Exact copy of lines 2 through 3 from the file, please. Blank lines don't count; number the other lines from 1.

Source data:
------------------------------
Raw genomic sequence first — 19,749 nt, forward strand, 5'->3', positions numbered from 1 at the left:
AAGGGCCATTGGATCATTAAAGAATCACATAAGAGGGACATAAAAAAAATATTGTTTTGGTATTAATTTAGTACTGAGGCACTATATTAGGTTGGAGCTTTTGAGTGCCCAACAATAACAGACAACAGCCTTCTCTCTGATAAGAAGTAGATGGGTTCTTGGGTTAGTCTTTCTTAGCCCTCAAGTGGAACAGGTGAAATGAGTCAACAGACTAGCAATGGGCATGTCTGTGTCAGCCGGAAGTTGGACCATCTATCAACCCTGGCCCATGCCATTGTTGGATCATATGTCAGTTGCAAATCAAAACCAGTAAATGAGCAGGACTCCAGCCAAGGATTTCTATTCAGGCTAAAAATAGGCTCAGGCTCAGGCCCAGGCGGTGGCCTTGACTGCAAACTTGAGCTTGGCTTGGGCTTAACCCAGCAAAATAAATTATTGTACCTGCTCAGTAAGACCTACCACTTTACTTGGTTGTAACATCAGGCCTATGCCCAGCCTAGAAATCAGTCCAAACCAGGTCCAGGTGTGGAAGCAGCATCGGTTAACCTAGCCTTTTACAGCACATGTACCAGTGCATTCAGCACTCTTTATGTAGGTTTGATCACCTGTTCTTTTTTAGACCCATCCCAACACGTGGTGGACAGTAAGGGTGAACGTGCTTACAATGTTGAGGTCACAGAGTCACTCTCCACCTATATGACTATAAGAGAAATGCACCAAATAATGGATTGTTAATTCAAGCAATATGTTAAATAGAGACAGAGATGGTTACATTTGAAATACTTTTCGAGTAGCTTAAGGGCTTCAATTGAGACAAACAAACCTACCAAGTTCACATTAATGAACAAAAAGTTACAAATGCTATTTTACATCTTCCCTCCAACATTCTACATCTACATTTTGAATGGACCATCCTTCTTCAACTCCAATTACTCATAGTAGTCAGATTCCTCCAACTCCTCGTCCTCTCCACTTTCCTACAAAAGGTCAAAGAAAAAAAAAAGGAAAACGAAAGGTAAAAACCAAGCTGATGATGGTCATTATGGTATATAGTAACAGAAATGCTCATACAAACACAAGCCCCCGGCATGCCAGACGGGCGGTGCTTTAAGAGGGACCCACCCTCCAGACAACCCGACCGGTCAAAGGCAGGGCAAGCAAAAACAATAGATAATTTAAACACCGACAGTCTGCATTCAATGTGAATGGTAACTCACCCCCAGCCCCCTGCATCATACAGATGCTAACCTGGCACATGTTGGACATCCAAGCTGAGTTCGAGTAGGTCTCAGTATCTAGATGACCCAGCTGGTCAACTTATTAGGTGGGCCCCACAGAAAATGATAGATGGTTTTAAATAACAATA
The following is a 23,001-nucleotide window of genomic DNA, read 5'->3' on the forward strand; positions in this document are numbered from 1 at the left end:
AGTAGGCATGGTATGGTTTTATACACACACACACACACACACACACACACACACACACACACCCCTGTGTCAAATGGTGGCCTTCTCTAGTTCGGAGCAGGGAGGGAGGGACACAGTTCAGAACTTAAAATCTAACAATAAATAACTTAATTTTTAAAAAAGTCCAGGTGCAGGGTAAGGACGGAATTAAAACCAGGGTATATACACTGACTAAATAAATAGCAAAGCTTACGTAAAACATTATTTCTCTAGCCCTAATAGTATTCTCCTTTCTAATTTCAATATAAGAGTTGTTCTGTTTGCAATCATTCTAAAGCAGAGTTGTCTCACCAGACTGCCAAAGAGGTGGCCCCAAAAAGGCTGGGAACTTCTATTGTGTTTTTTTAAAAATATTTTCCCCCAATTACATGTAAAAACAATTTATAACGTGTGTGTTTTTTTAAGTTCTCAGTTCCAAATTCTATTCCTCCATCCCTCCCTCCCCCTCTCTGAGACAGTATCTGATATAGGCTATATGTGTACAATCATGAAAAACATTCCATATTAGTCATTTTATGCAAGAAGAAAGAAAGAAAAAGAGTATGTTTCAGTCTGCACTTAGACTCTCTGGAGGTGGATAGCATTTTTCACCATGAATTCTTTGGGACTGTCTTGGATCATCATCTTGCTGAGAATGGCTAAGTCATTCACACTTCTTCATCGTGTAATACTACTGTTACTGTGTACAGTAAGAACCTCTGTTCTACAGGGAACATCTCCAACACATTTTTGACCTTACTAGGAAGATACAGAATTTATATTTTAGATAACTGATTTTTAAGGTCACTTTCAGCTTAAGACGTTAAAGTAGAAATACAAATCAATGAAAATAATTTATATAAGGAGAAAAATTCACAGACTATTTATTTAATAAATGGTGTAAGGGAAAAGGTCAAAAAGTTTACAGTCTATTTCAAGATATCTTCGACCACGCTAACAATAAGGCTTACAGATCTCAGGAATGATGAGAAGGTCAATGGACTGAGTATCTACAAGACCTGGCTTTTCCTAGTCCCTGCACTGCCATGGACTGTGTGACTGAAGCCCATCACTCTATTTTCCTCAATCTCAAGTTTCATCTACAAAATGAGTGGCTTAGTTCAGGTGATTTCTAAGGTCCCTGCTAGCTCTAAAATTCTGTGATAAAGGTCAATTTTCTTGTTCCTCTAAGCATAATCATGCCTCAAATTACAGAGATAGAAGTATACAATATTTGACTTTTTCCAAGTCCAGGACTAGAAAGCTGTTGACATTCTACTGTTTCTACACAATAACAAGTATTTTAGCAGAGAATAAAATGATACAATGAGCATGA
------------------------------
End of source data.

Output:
AAGGGCCATTGGATCATTAAAGAATCACATAAGAGGGACATAAAAAAAATATTGTTTTGGTATTAATTTAGTACTGAGGCACTATATTAGGTTGGAGCTTTTGAGTGCCCAACAATAACAGACAACAGCCTTCTCTCTGATAAGAAGTAGATGGGTTCTTGGGTTAGTCTTTCTTAGCCCTCAAGTGGAACAGGTGAAATGAGTCAACAGACTAGCAATGGGCATGTCTGTGTCAGCCGGAAGTTGGACCATCTATCAACCCTGGCCCATGCCATTGTTGGATCATATGTCAGTTGCAAATCAAAACCAGTAAATGAGCAGGACTCCAGCCAAGGATTTCTATTCAGGCTAAAAATAGGCTCAGGCTCAGGCCCAGGCGGTGGCCTTGACTGCAAACTTGAGCTTGGCTTGGGCTTAACCCAGCAAAATAAATTATTGTACCTGCTCAGTAAGACCTACCACTTTACTTGGTTGTAACATCAGGCCTATGCCCAGCCTAGAAATCAGTCCAAACCAGGTCCAGGTGTGGAAGCAGCATCGGTTAACCTAGCCTTTTACAGCACATGTACCAGTGCATTCAGCACTCTTTATGTAGGTTTGATCACCTGTTCTTTTTTAGACCCATCCCAACACGTGGTGGACAGTAAGGGTGAACGTGCTTACAATGTTGAGGTCACAGAGTCACTCTCCACCTATATGACTATAAGAGAAATGCACCAAATAATGGATTGTTAATTCAAGCAATATGTTAAATAGAGACAGAGATGGTTACATTTGAAATACTTTTCGAGTAGCTTAAGGGCTTCAATTGAGACAAACAAACCTACCAAGTTCACATTAATGAACAAAAAGTTACAAATGCTATTTTACATCTTCCCTCCAACATTCTACATCTACATTTTGAATGGACCATCCTTCTTCAACTCCAATTACTCATAGTAGTCAGATTCCTCCAACTCCTCGTCCTCTCCACTTTCCTACAAAAGGTCAAAGAAAAAAAAAAGGAAAACGAAAGGTAAAAACCAAGCTGATGATGGTCATTATGGTATATAGTAACAGAAATGCTCATACAAACACAAGCCCCCGGCATGCCAGACGGGCGGTGCTTTAAGAGGGACCCACCCTCCAGACAACCCGACCGGTCAAAGGCAGGGCAAGCAAAAACAATAGATAATTTAAACACCGACAGTCTGCATTCAATGTGAATGGTAACTCACCCCCAGCCCCCTGCATCATACAGATGCTAACCTGGCACATGTTGGACATCCAAGCTGAGTTCGAGTAGGTCTCAGTATCTAGATGACCCAGCTGGTCAACTTATTAGGTGGGCCCCACAGAAAATGATAGATGGTTTTAAATAACAATA
The following is a 23,001-nucleotide window of genomic DNA, read 5'->3' on the forward strand; positions in this document are numbered from 1 at the left end: